An Introduction to Reptile Care

Reptile Care

Reptile care is quite different from other forms of animal husbandry in many ways. Reptiles, being an ectothermic or cold blooded animal, means that they have to obtain and regulate their body heat from the environment. So when it comes to snake care you need to make sure that your reptile has an ample area that is well regulated as far as temperature goes – warm places as well as cooler places. You can think about it like this, if a reptile is cold in the wild, it will find a space with plenty of sun to raise its temperature and find shade in cooler areas when it is getting too hot. It’s a constant battle for pet lizard breeds, snakes and other reptiles to keep their body temperature in the optimal range. In this article we will cover the basics and best practises when it comes to caring for your reptile. To bring a reptile or any other animal into your life, you have to become a specialist – in this case a reptile specialist.

Know Your Enclosure

It is all too common that people who take on owning a reptile don’t properly understand how best to set up their terrarium for their pet. It takes a lot more thought than just adding in a heat rock and affixing a heat lamp in the enclosure. For one, your reptile needs enough space to hide from the heat lamp when its body temperature is too high – if they don’t have a place to cool off they will cook to death in their terrarium. Reptile husbandry is very rewarding, but it is quite different than having a dog, cat or any other warm blooded creature. Your reptile relies on its behavioural thermo regulators to let them know where and when to go to maintain the proper body temperature. So having a large enclosure with plenty of warmer and cooler areas is paramount to the well being of the animal – in fact its life may depend on it. Make sure that your reptile has lots of space to live and thrive in their enclosure – the bigger, the better.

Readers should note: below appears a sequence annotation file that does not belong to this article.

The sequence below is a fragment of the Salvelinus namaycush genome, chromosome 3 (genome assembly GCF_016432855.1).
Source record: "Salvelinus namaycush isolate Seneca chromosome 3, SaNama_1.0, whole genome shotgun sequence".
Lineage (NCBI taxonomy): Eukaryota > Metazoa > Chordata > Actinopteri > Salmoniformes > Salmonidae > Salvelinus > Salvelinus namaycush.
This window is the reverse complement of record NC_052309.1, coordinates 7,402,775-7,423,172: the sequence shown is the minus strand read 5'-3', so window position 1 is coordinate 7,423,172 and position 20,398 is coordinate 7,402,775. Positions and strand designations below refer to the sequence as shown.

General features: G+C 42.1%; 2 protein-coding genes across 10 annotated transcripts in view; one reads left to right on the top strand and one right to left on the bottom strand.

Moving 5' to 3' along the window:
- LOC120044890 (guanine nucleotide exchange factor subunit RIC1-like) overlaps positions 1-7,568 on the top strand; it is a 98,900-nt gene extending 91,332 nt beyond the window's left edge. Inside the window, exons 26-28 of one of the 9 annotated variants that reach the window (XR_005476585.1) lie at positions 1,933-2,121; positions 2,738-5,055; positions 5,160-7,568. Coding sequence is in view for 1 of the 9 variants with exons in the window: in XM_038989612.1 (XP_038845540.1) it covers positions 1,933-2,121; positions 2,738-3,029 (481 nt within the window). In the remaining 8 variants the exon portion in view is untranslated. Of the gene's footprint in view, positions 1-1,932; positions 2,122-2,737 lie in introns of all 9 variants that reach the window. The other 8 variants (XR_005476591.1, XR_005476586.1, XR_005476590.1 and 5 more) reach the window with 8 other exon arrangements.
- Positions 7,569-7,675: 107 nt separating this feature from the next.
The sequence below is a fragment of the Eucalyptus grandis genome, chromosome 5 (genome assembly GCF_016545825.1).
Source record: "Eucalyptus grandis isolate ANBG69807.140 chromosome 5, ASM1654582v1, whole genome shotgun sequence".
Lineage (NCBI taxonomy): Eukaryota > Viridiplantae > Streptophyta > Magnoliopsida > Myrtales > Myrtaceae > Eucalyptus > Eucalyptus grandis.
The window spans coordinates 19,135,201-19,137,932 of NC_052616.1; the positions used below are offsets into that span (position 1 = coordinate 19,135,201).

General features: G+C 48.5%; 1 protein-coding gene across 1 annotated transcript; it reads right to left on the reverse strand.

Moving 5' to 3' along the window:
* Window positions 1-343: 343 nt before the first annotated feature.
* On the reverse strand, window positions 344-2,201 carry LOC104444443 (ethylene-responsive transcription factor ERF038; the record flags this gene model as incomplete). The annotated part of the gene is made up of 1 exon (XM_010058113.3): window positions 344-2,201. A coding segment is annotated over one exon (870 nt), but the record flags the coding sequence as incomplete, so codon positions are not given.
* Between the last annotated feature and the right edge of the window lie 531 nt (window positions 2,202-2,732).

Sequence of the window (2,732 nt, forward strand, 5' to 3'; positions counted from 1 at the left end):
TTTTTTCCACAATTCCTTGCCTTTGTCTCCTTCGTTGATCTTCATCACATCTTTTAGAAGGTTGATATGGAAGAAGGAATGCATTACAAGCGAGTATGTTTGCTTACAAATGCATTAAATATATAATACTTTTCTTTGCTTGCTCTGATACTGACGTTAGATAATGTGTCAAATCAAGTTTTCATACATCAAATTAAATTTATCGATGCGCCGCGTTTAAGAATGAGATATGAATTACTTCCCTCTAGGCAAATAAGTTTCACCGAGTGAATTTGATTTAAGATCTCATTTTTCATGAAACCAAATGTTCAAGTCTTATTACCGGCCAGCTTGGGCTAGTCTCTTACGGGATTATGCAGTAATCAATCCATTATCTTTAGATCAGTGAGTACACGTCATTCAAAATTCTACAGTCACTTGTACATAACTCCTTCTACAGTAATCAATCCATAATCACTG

Problems with Overweight Snakes

One of the most common problems seen here in our surgery is overweight and even obese reptiles. Unlike warm blooded creatures who regulate their temperature internally, partly with the consumption of food to create warmth, a reptile eats mostly to grow. This means that reptiles need to consume far less food, less frequently than their warm blooded counterparts. One common mistake is feeding a reptile meals that are simply too large for its needs. If you put it in their cage, in most cases they will eat it as long as they can get it down. So make sure you are feeding your reptile an appropriate meal for its size. Frequency of feeding is also a very important part of reptile husbandry – the younger they are, the more frequently they need to eat. A hatchling snake should be fed once a week, where an adult should be fed once a month. For more detailed information on feeding size and schedule click here.

It’s much more difficult to tell if your reptile is overweight than it is with a cat, dog or horse for instance. So you might not notice that you are overfeeding your serpent until you have to take them to a snake vet. One recommended way to tell if your snake is overweight is to measure their snout to cloaca (also known as their vent), then weigh them on a scale that can be bought anywhere in Australia. If your snake is gaining weight but not measurably growing from vent to snout, you have a snake that is becoming overweight!